Edsall passed out encased samples of some of the county’s most notorious noxious weeds including houndstongue, spotted knapweed and Canadian thistle.

Dealing with each weed can be complicated. Some respond to pulling in small amounts, others respond well to mowing, others can be fought with bio-control efforts, Edsall said.

She encouraged people to contact her or Melissa Griffiths, weed coordinator for the Madison Valley Ranchlands Group if they had questions about weeds on their property.

In Madison County, people must work to control noxious weeds on their property, she said. This means developing a noxious weed plan and working to execute it.

Some people asked about federal lands within the county that are seldom if ever treated.

The Bureau of Land Management and Forest Service have been willing partners in fighting noxious weeds, Edsall said. So if people border federal land and have problems with noxious weeds moving across their property line, they should call Edsall and she’ll take it to the appropriate federal agency.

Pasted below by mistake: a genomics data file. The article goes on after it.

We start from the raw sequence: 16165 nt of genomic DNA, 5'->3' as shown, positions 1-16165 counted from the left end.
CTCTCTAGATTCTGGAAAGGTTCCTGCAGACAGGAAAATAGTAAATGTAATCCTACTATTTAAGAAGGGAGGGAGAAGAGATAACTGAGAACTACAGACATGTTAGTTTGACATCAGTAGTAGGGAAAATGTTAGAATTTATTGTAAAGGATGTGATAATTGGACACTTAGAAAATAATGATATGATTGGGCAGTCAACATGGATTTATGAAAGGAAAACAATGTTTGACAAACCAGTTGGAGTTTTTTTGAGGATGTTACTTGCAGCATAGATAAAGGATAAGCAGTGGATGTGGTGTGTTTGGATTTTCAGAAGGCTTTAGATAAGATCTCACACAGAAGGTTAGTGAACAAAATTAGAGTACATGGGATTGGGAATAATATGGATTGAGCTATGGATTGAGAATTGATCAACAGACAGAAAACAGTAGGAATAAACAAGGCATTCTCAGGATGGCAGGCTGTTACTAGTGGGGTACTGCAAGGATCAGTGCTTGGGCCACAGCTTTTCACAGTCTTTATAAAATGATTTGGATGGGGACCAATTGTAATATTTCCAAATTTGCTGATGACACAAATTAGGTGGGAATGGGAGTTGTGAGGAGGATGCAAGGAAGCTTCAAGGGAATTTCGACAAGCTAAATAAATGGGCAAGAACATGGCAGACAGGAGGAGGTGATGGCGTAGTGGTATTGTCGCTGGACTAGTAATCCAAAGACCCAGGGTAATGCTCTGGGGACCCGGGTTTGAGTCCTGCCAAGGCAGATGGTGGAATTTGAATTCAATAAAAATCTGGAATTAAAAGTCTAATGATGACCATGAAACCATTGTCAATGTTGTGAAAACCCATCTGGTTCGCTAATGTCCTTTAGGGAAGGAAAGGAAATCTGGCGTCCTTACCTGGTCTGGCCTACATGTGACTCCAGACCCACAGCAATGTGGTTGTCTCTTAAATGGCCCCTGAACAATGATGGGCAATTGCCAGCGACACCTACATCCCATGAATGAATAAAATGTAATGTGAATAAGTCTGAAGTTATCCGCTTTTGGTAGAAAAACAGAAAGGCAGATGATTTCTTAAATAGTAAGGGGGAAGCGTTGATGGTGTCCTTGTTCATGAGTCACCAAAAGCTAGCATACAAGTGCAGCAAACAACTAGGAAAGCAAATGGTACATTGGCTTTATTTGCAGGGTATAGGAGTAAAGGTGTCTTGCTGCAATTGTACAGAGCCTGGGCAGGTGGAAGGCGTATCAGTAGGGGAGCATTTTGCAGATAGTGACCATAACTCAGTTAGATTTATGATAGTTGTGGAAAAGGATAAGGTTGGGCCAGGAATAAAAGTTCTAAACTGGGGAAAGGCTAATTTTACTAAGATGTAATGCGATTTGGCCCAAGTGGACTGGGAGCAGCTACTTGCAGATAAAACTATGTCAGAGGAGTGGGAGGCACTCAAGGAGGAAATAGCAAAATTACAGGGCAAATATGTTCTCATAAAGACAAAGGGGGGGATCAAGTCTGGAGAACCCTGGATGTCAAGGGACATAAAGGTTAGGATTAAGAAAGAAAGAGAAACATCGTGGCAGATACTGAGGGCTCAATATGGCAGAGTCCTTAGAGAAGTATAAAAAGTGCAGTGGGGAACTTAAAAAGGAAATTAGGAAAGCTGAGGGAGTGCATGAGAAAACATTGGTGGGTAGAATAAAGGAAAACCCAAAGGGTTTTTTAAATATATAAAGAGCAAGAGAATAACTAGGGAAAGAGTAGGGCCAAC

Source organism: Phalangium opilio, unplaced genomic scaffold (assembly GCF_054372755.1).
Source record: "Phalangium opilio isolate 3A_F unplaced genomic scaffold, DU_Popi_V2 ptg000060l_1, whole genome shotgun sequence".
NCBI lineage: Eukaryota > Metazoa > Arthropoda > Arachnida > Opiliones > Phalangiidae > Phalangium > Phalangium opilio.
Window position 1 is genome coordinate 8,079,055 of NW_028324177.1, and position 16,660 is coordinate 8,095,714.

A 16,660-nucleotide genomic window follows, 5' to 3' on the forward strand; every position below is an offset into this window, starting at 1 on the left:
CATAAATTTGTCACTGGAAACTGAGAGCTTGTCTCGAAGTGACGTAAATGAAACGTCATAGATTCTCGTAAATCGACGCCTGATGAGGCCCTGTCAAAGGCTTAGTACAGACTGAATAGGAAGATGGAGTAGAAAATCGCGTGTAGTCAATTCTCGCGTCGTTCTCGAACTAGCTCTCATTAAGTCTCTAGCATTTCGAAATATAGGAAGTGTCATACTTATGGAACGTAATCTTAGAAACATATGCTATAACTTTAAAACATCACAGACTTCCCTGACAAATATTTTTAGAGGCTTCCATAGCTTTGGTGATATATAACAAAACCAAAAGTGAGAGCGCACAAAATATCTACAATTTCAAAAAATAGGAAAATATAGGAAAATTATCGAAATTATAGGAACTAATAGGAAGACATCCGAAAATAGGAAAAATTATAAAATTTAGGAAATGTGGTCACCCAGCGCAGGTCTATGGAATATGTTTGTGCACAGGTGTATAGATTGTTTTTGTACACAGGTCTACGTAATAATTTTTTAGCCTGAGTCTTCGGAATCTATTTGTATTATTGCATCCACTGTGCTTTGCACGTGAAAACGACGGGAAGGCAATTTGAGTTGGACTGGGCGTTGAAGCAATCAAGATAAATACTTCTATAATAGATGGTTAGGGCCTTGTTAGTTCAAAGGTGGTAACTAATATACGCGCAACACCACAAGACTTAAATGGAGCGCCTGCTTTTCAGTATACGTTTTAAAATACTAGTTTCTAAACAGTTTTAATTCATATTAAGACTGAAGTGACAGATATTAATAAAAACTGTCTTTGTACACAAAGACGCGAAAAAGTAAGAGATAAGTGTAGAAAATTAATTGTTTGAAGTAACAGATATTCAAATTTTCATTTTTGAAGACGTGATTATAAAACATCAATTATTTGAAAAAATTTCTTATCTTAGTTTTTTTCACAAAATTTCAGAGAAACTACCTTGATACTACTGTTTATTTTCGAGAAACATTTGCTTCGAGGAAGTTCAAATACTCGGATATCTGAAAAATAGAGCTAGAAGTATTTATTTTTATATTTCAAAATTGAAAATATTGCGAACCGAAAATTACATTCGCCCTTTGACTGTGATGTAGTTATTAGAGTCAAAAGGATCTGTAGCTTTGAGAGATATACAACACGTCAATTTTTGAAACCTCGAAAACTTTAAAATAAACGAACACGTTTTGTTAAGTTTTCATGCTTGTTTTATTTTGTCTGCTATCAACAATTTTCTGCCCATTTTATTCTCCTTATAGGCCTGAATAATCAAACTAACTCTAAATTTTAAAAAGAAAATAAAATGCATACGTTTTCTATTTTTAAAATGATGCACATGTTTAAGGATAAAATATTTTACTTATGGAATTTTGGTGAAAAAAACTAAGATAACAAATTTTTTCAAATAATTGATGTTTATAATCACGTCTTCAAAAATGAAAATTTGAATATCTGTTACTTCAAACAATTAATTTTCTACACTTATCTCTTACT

“They’re trying not to impact private land,” she said.

Madison County also has a cost share program for herbicides used in noxious weed control, Edsall said. The county can cover up to 50 percent of the cost of herbicides used on noxious weeds, up to $1,000.

The Madison Valley Ranchlands Group also has a cost share program for people in North Meadow Creek, said Griffiths.

This program will cover half the cost of labor for spraying noxious weeds and is funded by a grant, she said. However, not all the grant money is being spent and people in North Meadow Creek aren’t taking advantage of the program.

“Unless something drastically changes, we’re not going to spend it,” Griffiths said.

The ranchlands group received a $15,000 grant two years ago and so far only $5,000 of it has been spent, she said.

So far the grant money has also been used to fund some community weed spraying days and other outreach in the North Meadow Creek area, Griffiths said.

She emphasized that if people have noxious weeds issues, it’s not too late to start spraying.

“Sometimes people think that by this time of the year it’s too late to treat their weeds and that’s not true,” Griffiths said. “Sometimes fall can be a great time for spraying weeds.”